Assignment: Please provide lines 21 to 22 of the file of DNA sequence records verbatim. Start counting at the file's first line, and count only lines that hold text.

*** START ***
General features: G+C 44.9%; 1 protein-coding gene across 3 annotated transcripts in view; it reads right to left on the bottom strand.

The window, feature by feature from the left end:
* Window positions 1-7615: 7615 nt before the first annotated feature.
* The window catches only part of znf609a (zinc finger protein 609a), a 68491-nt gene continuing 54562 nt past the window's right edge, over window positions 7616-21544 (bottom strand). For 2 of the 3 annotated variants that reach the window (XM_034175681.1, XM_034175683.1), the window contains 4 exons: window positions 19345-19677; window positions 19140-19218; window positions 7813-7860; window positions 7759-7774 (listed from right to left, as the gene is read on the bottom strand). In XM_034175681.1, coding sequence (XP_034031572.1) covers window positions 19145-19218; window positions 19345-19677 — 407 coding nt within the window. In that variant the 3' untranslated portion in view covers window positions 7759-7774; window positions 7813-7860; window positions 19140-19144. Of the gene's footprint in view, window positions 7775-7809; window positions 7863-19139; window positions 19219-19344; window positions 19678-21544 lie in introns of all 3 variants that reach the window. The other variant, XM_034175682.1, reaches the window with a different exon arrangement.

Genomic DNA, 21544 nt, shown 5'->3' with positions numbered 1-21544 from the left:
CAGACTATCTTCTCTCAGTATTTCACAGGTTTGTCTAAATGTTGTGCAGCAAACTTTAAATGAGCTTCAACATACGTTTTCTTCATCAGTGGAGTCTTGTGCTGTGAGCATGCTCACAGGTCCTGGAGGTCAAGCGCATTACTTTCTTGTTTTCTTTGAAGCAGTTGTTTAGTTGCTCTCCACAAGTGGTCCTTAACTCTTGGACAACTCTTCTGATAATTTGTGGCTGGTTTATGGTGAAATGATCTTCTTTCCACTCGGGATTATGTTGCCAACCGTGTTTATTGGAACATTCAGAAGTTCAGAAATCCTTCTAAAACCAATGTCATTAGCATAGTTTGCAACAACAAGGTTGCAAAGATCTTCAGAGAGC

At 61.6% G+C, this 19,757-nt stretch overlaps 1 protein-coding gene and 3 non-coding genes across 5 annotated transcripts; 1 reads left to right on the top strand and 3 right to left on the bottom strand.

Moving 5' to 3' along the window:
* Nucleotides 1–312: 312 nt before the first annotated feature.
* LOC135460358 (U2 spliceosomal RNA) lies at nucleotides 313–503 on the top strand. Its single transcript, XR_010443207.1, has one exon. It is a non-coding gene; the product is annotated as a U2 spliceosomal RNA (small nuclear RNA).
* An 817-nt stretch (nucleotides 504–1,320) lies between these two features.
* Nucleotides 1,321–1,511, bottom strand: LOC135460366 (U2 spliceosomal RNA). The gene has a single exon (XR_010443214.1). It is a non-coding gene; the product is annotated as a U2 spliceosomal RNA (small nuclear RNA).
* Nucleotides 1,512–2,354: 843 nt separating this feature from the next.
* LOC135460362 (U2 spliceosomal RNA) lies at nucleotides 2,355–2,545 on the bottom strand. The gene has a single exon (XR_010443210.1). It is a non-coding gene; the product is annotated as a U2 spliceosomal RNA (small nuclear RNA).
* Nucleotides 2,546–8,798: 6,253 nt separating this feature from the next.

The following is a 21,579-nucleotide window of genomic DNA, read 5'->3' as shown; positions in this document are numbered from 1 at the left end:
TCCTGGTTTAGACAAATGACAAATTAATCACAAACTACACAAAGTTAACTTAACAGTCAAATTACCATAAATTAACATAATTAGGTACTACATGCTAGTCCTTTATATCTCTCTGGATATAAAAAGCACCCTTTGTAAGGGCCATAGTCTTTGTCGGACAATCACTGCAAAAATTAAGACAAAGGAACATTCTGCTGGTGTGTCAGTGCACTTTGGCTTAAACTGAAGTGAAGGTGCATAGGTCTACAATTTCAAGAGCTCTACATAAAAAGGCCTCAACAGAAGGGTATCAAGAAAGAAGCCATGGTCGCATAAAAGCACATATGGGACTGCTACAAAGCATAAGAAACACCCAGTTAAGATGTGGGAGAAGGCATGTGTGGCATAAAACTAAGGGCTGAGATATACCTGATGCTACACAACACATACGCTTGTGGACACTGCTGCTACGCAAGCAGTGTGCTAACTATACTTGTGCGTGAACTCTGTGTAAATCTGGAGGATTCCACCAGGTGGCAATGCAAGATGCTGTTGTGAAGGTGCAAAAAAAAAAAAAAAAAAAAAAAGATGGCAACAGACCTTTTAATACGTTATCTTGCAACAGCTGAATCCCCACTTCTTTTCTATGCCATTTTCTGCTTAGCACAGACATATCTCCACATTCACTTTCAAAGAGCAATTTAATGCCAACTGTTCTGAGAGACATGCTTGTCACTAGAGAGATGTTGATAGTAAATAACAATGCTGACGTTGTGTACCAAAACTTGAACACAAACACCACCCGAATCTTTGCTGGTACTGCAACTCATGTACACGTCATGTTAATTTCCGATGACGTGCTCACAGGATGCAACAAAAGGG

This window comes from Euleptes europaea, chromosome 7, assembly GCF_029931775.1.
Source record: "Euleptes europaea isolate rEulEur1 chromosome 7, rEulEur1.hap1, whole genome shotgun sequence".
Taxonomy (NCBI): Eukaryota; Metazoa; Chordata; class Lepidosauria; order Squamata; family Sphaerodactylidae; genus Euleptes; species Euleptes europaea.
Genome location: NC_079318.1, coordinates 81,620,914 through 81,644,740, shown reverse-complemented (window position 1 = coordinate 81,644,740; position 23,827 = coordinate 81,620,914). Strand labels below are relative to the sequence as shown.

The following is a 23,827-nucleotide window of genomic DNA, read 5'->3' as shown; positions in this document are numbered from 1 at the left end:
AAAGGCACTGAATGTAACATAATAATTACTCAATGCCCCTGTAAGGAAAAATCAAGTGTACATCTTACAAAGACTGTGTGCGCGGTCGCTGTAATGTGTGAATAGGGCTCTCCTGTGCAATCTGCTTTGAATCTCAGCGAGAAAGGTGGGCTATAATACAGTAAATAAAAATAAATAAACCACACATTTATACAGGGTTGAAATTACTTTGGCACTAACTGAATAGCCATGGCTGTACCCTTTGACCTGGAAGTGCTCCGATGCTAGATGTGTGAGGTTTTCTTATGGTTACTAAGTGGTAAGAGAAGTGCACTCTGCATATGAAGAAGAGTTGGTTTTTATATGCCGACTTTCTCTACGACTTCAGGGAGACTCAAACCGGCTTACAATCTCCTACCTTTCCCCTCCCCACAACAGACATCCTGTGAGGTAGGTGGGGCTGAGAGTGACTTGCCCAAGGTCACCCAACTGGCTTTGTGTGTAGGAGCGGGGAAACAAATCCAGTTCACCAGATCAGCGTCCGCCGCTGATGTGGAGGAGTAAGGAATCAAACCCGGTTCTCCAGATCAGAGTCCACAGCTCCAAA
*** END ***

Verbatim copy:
Genome location: NC_079318.1, coordinates 81,620,914 through 81,644,740, shown reverse-complemented (window position 1 = coordinate 81,644,740; position 23,827 = coordinate 81,620,914). Strand labels below are relative to the sequence as shown.

The following is a 23,827-nucleotide window of genomic DNA, read 5'->3' as shown; positions in this document are numbered from 1 at the left end: